10/12/2017 1:56PM

Destiny Oaks tests waters with first OBS consignment


Bill and Janet Grube have accomplished plenty throughout their 12 years in the Thoroughbred industry. They have sold their fair share of horses at auction, but selling under the banner of their own Destiny Oaks of Ocala was uncharted territory prior to this week’s Ocala Breeders’ Sales Co. fall yearling sale.

Destiny Oaks is best known for its racing and breeding operation. Star alumni born at the central Florida farm include Grade 3 winner Lucky Player, who ran in the 2014 Breeders’ Cup Juvenile; Quality Rocks, a Grade 3-winning homebred who competed in the 2014 Juvenile Fillies Turf; Canadian Derby winner Edison; and multiple stakes-winning homebred She’s Our Annie.

“I got the Grube family into the business by buying good families that I was familiar with, yearling fillies,” farm manager Michael Helmbrecht said. “If they had a little chip or something here or there, it wasn’t a big deal, and some of them turned out to be good broodmares and decent racehorses. We got stakes horses going and are trying to build families.”

It was a relatively quiet dip of the toe into the marketplace, with Destiny Oaks offering 14 yearlings in the sale’s open session between their own stock and as agent for others, but the initial group was well-received. Thirteen of the 14 offerings changed hands in the ring or privately by the end of Wednesday’s session for revenues of $122,900.

Leading the group was a New York-bred Mission Impazible colt who sold to Blas Perez Stables for $29,000. Out of the More Than Ready mare Kettle’s Sister, the colt is a full brother to stakes-placed Paz the Bourbon and a half to Grade 3 winner Vinceremos.

“We just wanted to try a new market,” Helmbrecht said. “We have a lot of homebreds, and my daughter had some horses, too, so we just decided to combine them and sell them ourselves.”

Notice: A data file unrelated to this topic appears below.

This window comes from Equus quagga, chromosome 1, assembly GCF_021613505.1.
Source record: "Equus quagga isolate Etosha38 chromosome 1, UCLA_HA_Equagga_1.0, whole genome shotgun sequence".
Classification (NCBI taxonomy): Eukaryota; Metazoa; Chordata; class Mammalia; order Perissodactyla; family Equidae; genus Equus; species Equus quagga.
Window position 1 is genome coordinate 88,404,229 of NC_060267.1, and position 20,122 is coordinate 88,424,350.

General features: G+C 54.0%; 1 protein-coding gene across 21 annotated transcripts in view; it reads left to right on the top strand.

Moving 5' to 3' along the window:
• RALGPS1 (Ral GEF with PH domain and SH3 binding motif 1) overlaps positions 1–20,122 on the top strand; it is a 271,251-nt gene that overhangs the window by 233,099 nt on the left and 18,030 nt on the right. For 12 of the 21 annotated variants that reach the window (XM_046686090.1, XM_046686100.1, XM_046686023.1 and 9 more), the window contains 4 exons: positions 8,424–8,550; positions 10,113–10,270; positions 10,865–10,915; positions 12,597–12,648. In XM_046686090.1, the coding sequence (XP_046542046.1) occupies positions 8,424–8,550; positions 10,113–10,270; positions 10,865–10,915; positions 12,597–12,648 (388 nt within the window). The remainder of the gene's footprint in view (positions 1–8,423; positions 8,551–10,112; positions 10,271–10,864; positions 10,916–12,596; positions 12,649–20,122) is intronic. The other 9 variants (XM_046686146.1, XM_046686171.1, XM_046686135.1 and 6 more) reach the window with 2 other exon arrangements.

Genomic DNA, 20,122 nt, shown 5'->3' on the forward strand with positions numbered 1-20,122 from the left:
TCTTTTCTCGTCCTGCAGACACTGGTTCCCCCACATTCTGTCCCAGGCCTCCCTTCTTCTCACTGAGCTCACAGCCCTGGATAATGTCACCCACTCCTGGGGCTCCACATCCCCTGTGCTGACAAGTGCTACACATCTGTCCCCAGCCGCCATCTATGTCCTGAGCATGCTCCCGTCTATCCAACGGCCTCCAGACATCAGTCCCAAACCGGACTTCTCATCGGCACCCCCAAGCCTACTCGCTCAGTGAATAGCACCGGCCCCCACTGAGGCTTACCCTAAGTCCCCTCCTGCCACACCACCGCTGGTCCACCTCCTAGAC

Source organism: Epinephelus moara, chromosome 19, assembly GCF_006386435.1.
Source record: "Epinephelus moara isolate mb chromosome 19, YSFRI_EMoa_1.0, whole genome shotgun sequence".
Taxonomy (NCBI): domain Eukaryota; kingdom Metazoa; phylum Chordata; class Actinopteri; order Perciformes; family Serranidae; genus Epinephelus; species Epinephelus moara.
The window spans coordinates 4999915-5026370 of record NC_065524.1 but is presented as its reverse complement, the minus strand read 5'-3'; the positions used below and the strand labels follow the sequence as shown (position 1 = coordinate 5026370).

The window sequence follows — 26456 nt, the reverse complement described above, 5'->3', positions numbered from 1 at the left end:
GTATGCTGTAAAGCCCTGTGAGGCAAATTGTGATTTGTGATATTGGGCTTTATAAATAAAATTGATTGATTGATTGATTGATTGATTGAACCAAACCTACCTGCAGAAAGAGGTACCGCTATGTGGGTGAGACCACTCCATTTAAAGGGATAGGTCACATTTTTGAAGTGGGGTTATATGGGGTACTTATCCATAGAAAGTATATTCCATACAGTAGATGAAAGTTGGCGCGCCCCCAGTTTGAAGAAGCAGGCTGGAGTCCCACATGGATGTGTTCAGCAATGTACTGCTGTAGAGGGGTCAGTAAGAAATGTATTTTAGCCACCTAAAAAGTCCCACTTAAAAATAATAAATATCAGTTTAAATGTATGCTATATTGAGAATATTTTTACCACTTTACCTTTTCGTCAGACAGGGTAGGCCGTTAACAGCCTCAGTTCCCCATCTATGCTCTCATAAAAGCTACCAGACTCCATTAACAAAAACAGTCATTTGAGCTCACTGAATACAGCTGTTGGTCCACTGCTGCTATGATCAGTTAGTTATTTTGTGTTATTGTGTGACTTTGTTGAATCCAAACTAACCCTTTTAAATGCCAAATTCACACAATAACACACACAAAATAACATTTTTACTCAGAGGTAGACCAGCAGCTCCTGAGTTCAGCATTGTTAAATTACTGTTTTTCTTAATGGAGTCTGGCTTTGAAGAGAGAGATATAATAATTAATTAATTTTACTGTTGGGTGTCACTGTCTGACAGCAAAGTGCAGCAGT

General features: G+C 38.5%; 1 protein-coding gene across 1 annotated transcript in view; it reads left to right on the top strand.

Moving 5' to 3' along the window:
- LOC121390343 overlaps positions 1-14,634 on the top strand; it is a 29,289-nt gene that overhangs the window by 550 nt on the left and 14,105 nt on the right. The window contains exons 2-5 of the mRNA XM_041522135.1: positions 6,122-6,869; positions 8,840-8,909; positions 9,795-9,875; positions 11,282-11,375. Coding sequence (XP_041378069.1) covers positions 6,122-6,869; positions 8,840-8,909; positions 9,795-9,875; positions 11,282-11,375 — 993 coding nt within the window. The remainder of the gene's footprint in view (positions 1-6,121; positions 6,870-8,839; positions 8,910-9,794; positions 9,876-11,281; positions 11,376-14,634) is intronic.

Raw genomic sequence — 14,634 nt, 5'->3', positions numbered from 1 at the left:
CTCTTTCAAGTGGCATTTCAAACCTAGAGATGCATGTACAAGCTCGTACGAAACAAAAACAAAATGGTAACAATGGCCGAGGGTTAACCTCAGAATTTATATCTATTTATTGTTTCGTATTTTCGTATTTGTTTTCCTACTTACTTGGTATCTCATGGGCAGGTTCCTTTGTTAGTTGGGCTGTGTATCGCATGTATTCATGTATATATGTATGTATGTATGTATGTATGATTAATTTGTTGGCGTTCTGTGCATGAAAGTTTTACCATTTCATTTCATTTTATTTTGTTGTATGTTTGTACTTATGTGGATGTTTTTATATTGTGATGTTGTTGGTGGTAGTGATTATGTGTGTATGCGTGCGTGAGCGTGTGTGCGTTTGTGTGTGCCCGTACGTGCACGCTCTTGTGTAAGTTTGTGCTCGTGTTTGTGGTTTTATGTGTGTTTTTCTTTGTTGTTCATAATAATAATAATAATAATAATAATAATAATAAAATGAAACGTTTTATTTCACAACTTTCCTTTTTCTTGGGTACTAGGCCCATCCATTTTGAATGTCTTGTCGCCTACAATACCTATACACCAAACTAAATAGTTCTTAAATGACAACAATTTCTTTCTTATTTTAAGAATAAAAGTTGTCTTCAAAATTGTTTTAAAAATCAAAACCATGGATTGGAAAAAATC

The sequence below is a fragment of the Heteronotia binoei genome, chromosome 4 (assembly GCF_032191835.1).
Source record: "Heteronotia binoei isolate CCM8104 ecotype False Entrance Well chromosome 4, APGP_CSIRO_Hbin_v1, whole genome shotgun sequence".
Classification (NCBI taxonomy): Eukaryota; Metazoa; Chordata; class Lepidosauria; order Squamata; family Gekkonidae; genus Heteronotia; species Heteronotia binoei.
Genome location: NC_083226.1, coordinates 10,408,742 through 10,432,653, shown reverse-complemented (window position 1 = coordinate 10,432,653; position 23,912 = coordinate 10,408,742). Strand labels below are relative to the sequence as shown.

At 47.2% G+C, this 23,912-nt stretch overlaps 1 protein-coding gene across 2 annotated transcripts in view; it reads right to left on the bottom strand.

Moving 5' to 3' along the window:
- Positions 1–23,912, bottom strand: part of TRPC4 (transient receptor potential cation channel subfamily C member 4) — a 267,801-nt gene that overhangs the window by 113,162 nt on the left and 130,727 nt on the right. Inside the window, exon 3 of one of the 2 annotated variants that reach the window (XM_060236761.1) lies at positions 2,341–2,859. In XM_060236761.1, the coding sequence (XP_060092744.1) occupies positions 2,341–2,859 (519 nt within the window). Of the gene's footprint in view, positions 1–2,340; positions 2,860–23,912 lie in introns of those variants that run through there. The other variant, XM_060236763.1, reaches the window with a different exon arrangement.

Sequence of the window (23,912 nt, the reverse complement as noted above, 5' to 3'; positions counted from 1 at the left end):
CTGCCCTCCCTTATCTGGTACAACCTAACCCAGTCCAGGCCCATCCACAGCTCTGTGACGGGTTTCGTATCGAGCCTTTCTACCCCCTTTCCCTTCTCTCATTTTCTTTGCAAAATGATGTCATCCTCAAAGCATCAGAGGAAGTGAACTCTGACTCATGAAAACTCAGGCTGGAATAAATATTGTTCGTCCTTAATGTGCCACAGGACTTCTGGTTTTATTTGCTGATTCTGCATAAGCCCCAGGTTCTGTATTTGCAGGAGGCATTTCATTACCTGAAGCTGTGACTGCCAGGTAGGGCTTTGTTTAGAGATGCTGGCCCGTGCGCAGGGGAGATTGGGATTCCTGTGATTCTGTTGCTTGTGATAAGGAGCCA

In addition to offering products of the Destiny Oaks breeding program, the consignment also handled three yearlings as agent for Becky Thomas’s Sequel Stallions New York.

Destiny Oaks sits on 55 acres neighboring the farm of prominent pinhook buyer and consignor Nick de Meric. Helmbrecht said living on land so well known for nurturing high-level stock has helped play into his methods and create a brand for Destiny Oaks-bred horses.

“They’re usually big, strong kind of horses,” he said. “I moved to Florida from Kentucky because I like to be able to keep my horses outside a lot more and feed the heck out of them. It works for us down here.”

There were plenty of positives to take away from the operation’s maiden consignment, but the auction also was hampered by the kind of bad horse luck that eventually hits every seller.

Destiny Oaks initially had one horse cataloged for the OBS fall yearling sale’s select session, a half-sister to Quality Rocks by Union Rags, but she never made it to the sale grounds.

“We had a really nice filly that we thought was going to be at the top of the sale, but she colicked and died,” Helmbrecht said. “I kept her from Saratoga to put her in this sale, just to put in a star that people would come watch, and that’s the way it goes.

“She didn’t act like she was that sick, but I sent her into surgery and she didn’t make it,” he continued. “It’s part of the game.”